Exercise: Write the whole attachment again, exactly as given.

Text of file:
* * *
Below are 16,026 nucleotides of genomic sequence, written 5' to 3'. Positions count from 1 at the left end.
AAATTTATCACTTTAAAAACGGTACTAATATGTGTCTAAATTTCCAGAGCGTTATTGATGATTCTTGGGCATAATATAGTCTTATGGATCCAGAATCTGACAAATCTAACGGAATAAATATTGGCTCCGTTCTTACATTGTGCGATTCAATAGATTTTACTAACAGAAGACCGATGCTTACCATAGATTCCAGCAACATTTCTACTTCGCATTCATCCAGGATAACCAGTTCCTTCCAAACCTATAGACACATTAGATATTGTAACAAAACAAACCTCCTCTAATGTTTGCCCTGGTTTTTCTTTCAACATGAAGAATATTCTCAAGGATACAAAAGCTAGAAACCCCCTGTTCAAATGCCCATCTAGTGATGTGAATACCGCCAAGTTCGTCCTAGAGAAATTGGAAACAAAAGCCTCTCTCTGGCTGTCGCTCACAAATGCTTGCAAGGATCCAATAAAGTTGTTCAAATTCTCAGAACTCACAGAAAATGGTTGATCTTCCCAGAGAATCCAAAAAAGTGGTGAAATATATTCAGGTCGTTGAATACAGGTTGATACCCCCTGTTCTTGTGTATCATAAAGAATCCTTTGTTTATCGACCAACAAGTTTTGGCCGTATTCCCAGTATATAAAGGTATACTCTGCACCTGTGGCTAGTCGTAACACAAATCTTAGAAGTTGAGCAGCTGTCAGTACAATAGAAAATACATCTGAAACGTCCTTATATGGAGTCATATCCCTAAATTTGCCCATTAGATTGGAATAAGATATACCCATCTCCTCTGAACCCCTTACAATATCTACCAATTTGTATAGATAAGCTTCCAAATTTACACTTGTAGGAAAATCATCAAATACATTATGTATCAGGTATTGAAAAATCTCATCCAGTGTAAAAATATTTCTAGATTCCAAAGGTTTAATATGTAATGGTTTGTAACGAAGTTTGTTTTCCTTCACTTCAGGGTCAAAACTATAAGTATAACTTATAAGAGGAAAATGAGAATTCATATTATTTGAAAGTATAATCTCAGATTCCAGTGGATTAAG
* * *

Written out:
Below are 16,026 nucleotides of genomic sequence, written 5' to 3'. Positions count from 1 at the left end.
AAATTTATCACTTTAAAAACGGTACTAATATGTGTCTAAATTTCCAGAGCGTTATTGATGATTCTTGGGCATAATATAGTCTTATGGATCCAGAATCTGACAAATCTAACGGAATAAATATTGGCTCCGTTCTTACATTGTGCGATTCAATAGATTTTACTAACAGAAGACCGATGCTTACCATAGATTCCAGCAACATTTCTACTTCGCATTCATCCAGGATAACCAGTTCCTTCCAAACCTATAGACACATTAGATATTGTAACAAAACAAACCTCCTCTAATGTTTGCCCTGGTTTTTCTTTCAACATGAAGAATATTCTCAAGGATACAAAAGCTAGAAACCCCCTGTTCAAATGCCCATCTAGTGATGTGAATACCGCCAAGTTCGTCCTAGAGAAATTGGAAACAAAAGCCTCTCTCTGGCTGTCGCTCACAAATGCTTGCAAGGATCCAATAAAGTTGTTCAAATTCTCAGAACTCACAGAAAATGGTTGATCTTCCCAGAGAATCCAAAAAAGTGGTGAAATATATTCAGGTCGTTGAATACAGGTTGATACCCCCTGTTCTTGTGTATCATAAAGAATCCTTTGTTTATCGACCAACAAGTTTTGGCCGTATTCCCAGTATATAAAGGTATACTCTGCACCTGTGGCTAGTCGTAACACAAATCTTAGAAGTTGAGCAGCTGTCAGTACAATAGAAAATACATCTGAAACGTCCTTATATGGAGTCATATCCCTAAATTTGCCCATTAGATTGGAATAAGATATACCCATCTCCTCTGAACCCCTTACAATATCTACCAATTTGTATAGATAAGCTTCCAAATTTACACTTGTAGGAAAATCATCAAATACATTATGTATCAGGTATTGAAAAATCTCATCCAGTGTAAAAATATTTCTAGATTCCAAAGGTTTAATATGTAATGGTTTGTAACGAAGTTTGTTTTCCTTCACTTCAGGGTCAAAACTATAAGTATAACTTATAAGAGGAAAATGAGAATTCATATTATTTGAAAGTATAATCTCAGATTCCAGTGGATTAAG